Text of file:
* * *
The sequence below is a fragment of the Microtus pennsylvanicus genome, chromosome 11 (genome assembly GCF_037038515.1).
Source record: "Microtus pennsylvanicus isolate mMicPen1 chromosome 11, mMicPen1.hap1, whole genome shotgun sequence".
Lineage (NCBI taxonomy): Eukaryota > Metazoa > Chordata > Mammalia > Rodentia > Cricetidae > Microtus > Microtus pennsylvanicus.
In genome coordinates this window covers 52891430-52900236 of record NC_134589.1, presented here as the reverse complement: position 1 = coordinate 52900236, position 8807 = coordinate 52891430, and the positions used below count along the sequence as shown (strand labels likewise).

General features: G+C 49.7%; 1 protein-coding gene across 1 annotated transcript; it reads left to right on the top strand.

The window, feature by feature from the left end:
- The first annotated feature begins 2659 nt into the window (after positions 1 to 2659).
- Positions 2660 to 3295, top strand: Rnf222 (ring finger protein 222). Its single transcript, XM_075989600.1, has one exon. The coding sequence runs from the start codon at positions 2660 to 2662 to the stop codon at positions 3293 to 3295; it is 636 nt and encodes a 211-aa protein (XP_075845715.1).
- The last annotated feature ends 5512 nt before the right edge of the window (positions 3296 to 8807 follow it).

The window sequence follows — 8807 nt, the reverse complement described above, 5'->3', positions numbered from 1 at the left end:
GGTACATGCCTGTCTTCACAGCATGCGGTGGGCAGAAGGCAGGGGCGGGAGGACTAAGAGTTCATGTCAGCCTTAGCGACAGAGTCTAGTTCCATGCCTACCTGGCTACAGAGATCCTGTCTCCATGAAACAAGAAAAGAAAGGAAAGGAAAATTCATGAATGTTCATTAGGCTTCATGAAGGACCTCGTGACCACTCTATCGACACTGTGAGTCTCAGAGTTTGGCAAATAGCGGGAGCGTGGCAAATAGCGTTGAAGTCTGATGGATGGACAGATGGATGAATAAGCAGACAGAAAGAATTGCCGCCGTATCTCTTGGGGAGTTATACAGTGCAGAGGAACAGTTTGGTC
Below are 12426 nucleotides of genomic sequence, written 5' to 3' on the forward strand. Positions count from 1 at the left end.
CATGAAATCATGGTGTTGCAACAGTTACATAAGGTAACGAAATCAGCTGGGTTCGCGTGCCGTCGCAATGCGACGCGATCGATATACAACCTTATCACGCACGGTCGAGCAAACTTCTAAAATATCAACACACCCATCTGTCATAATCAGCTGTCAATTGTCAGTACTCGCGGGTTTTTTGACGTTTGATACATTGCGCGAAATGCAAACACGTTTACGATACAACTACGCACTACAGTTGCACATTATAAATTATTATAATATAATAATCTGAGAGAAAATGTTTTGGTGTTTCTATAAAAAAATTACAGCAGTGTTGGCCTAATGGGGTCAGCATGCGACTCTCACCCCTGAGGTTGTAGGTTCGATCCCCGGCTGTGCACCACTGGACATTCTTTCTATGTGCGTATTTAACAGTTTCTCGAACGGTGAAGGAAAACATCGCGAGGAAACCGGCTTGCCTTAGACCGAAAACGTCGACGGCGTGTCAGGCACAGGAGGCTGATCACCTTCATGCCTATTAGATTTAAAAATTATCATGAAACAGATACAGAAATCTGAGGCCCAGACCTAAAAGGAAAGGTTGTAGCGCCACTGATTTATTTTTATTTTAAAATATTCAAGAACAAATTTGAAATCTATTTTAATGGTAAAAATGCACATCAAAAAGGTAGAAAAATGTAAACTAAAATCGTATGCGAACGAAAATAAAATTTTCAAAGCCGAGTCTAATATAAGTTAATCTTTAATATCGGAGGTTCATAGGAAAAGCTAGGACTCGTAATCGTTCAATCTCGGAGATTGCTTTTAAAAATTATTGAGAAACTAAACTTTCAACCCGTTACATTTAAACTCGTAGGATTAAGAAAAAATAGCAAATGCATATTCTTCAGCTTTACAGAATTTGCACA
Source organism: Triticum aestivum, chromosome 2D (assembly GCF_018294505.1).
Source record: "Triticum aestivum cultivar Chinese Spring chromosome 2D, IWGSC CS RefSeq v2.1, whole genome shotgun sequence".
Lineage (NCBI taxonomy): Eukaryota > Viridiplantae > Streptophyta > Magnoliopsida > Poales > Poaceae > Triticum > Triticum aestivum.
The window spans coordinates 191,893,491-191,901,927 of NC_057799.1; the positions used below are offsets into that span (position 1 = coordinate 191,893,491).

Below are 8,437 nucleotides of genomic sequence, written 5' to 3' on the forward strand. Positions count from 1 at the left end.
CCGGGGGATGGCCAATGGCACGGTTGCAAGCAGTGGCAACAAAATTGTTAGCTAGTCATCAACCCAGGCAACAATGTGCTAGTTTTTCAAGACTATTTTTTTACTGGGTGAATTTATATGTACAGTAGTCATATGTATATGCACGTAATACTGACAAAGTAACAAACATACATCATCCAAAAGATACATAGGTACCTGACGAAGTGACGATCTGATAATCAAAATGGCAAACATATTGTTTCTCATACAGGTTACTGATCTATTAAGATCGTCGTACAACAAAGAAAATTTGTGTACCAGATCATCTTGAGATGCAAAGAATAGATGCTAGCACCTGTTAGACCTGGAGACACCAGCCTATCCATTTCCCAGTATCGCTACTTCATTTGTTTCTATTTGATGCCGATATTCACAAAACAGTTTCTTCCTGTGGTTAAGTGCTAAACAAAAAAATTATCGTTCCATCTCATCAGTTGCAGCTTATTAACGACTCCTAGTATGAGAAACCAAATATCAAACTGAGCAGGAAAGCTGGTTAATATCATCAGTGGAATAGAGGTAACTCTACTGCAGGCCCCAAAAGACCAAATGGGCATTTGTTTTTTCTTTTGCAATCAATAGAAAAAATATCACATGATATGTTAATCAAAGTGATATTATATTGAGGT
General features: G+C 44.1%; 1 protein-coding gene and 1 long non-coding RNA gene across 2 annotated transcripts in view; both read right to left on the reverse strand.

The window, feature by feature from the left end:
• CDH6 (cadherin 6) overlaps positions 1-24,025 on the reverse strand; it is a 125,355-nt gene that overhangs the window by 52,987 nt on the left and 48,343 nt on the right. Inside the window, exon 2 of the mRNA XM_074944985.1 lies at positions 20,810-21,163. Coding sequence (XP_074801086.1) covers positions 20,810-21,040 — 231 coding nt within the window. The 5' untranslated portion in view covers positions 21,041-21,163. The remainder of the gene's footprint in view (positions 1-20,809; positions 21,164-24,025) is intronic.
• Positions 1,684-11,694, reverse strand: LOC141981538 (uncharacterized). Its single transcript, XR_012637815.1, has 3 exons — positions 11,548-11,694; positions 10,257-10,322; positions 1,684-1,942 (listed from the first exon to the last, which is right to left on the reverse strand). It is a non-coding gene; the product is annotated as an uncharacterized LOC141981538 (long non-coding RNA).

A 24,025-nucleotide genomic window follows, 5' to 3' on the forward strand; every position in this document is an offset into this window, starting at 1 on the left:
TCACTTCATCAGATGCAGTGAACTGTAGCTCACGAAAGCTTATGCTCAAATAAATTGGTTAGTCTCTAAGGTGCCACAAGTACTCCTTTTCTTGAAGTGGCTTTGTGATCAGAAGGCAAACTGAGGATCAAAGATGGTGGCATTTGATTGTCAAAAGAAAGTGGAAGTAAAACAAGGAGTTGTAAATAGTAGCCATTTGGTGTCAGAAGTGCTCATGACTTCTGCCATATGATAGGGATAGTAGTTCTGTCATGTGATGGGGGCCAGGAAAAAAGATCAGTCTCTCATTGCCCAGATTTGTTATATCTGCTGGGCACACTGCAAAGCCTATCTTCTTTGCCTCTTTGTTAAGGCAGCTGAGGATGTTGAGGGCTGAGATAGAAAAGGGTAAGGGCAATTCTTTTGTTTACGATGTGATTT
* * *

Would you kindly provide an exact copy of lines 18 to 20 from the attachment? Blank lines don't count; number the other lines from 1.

Below are 8,437 nucleotides of genomic sequence, written 5' to 3' on the forward strand. Positions count from 1 at the left end.
CCGGGGGATGGCCAATGGCACGGTTGCAAGCAGTGGCAACAAAATTGTTAGCTAGTCATCAACCCAGGCAACAATGTGCTAGTTTTTCAAGACTATTTTTTTACTGGGTGAATTTATATGTACAGTAGTCATATGTATATGCACGTAATACTGACAAAGTAACAAACATACATCATCCAAAAGATACATAGGTACCTGACGAAGTGACGATCTGATAATCAAAATGGCAAACATATTGTTTCTCATACAGGTTACTGATCTATTAAGATCGTCGTACAACAAAGAAAATTTGTGTACCAGATCATCTTGAGATGCAAAGAATAGATGCTAGCACCTGTTAGACCTGGAGACACCAGCCTATCCATTTCCCAGTATCGCTACTTCATTTGTTTCTATTTGATGCCGATATTCACAAAACAGTTTCTTCCTGTGGTTAAGTGCTAAACAAAAAAATTATCGTTCCATCTCATCAGTTGCAGCTTATTAACGACTCCTAGTATGAGAAACCAAATATCAAACTGAGCAGGAAAGCTGGTTAATATCATCAGTGGAATAGAGGTAACTCTACTGCAGGCCCCAAAAGACCAAATGGGCATTTGTTTTTTCTTTTGCAATCAATAGAAAAAATATCACATGATATGTTAATCAAAGTGATATTATATTGAGGT
General features: G+C 44.1%; 1 protein-coding gene and 1 long non-coding RNA gene across 2 annotated transcripts in view; both read right to left on the reverse strand.